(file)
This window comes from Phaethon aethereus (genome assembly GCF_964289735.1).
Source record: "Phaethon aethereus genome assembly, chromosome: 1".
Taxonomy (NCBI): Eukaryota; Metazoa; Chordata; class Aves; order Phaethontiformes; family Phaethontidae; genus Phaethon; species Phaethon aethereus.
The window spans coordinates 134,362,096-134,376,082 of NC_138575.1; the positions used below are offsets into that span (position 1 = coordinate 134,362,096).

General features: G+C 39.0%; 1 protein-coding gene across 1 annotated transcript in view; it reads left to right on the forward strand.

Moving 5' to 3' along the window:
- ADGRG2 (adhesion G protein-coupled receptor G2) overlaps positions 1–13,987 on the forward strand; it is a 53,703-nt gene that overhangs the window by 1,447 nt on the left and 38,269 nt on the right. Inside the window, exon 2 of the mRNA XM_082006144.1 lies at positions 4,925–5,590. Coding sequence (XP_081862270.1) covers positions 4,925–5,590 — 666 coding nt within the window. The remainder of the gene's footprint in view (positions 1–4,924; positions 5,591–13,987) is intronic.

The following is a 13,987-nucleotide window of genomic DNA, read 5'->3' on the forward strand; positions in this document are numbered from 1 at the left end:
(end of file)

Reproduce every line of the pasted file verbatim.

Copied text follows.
This window comes from Phaethon aethereus (genome assembly GCF_964289735.1).
Source record: "Phaethon aethereus genome assembly, chromosome: 1".
Taxonomy (NCBI): Eukaryota; Metazoa; Chordata; class Aves; order Phaethontiformes; family Phaethontidae; genus Phaethon; species Phaethon aethereus.
The window spans coordinates 134,362,096-134,376,082 of NC_138575.1; the positions used below are offsets into that span (position 1 = coordinate 134,362,096).

General features: G+C 39.0%; 1 protein-coding gene across 1 annotated transcript in view; it reads left to right on the forward strand.

Moving 5' to 3' along the window:
- ADGRG2 (adhesion G protein-coupled receptor G2) overlaps positions 1–13,987 on the forward strand; it is a 53,703-nt gene that overhangs the window by 1,447 nt on the left and 38,269 nt on the right. Inside the window, exon 2 of the mRNA XM_082006144.1 lies at positions 4,925–5,590. Coding sequence (XP_081862270.1) covers positions 4,925–5,590 — 666 coding nt within the window. The remainder of the gene's footprint in view (positions 1–4,924; positions 5,591–13,987) is intronic.

The following is a 13,987-nucleotide window of genomic DNA, read 5'->3' on the forward strand; positions in this document are numbered from 1 at the left end: